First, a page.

Retired Educator, Professional Christian Counselor and American Red Cross Volunteer, Dr. E. Laverne Williams, has imparted wisdom to high school graduates from Central Florida for years. And the tradition continues: She participates in drive-by graduation celebrations sponsored by her church, Macedonia Missionary Baptist Church of Eatonville, acknowledging scholarship and honorable mention recipients.
Also, in a recent interview, she shared some wisdom nuggets to hold on to during challenging times like these. The nuggets, meant for high school graduates heading off to college, military, vocational schools or the workforce, are good for anyone feeling an overwhelming amount of stress, social isolation, trauma or various social, emotional and mental health issues.
Take note of Dr. Williams’ own “Be-Attitudes” nuggets:
▪ Be unapologetically yourself: You will never influence the world by trying to be like the world.
▪ Be the source of what you want to attract in your life: Whatever you want to experience yourself, be that source within the lives of others.
▪ Be confident: Do not feel the need to conform to anyone else’s ideas and realities of who you should or should not be.
▪ Be humble: Humility is not appearing passive and weak. Your character has to be one of confidence, while respecting those around you and what they have to offer others. Set aside differences, pride and opinions to create humility.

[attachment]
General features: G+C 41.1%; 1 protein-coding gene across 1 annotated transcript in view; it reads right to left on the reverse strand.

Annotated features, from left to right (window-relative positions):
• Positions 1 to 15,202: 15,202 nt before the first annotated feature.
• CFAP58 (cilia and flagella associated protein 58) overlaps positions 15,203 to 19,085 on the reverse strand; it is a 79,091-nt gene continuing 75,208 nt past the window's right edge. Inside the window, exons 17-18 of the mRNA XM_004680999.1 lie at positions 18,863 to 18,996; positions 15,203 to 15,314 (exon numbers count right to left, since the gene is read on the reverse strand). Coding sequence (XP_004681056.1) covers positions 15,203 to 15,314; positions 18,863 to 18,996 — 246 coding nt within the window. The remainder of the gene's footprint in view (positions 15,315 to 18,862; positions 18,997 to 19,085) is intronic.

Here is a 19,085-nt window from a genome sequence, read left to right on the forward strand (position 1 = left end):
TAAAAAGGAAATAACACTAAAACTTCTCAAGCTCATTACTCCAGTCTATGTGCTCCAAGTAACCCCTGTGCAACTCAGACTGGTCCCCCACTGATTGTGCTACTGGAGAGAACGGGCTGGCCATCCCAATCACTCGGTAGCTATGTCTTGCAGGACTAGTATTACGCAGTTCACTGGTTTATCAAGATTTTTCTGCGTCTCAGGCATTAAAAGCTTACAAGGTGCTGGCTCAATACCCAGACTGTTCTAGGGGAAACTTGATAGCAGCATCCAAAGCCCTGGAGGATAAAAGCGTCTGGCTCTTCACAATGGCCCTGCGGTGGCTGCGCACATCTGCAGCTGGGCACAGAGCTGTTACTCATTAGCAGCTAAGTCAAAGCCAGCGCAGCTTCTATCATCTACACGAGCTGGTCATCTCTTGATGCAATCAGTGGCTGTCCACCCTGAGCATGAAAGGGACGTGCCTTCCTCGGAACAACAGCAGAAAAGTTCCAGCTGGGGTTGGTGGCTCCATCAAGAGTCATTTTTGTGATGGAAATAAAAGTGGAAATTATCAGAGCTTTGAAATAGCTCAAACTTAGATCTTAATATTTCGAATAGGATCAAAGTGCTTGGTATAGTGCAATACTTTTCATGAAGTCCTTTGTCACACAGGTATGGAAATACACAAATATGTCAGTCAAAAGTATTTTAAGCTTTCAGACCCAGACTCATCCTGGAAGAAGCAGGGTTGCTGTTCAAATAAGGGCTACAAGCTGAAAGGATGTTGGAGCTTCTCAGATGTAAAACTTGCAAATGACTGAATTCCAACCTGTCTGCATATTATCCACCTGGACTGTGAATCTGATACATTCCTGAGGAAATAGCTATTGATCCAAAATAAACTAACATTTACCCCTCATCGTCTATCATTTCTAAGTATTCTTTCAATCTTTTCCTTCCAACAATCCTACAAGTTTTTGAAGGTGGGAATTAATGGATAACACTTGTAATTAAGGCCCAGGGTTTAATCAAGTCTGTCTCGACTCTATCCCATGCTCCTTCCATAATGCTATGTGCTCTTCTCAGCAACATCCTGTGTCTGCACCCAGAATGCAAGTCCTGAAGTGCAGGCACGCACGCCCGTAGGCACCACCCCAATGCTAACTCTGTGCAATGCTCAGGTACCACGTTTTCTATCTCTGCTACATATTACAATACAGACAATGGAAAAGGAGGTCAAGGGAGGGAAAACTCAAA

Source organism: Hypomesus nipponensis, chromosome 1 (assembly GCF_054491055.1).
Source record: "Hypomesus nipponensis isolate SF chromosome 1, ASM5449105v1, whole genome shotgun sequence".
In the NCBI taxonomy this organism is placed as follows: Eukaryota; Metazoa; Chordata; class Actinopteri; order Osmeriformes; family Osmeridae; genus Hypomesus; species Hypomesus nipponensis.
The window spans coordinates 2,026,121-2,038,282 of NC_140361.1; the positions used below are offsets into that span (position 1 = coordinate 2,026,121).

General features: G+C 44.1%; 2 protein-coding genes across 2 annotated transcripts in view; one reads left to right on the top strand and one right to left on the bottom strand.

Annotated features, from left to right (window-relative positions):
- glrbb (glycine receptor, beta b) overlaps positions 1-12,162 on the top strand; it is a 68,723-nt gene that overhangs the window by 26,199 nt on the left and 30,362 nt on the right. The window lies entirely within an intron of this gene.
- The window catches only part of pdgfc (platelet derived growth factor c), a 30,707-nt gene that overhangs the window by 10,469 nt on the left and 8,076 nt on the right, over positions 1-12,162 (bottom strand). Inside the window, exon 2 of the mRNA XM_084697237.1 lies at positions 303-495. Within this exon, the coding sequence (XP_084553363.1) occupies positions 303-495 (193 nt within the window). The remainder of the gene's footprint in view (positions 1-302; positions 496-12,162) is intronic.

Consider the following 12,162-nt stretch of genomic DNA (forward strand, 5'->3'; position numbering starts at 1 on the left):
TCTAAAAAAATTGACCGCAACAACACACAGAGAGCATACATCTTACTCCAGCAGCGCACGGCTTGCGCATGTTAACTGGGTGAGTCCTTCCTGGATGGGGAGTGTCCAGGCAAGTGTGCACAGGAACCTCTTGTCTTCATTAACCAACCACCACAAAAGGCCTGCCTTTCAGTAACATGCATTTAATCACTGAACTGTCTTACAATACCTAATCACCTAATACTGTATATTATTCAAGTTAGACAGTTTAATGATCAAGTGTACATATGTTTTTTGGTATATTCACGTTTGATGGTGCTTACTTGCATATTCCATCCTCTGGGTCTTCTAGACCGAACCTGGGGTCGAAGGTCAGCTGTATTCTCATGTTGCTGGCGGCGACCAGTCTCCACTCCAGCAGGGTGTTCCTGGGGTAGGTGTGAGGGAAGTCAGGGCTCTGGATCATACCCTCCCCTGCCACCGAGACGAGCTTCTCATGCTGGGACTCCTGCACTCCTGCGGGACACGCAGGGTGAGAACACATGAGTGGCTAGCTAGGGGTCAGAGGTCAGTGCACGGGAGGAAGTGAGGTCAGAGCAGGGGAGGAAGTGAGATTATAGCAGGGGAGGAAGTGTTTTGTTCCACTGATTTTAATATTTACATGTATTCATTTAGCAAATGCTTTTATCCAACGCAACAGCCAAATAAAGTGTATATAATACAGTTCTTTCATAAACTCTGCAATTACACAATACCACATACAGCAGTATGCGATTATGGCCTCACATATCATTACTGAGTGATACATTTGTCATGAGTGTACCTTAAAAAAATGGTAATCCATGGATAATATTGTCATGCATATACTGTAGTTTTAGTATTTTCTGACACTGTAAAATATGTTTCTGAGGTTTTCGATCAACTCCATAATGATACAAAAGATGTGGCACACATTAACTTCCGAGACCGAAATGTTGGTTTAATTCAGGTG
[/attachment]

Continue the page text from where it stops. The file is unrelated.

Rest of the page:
▪ Find your niche (post COVID-19): Spend time with roommates, join clubs, play sports; meet friends, create a community or multiple communities of individuals who make you feel safe, happy, secure and supported so that you can be yourself.
Why is sharing nuggets like these each year so important to Dr. Williams? She said, “Because the idea, the thought, the energy of graduating from high school is a challenge within itself.
“Education has changed drastically during the past 10-15 years. It has transitioned from teaching and learning to coaching and tutoring to pass state tests and to boost school grades. In my professional opinion as an educator for more than 45 years, authentic education has been watered down and diluted so much that it takes the true meaning of life-long learning out of the classrooms. The majority of teachers have been stripped of their creativity, originality and innovative strategies of the teaching and disciplining the “whole” student. We owe the majority of this erosion to Common Core and legislators/educational legislations that have managed to irreparably damage the educational system.
Our young people/students need to know that their church family has supported and encouraged them throughout their educational matriculation. They also need to know and understand that the love, prayers and support will continue.”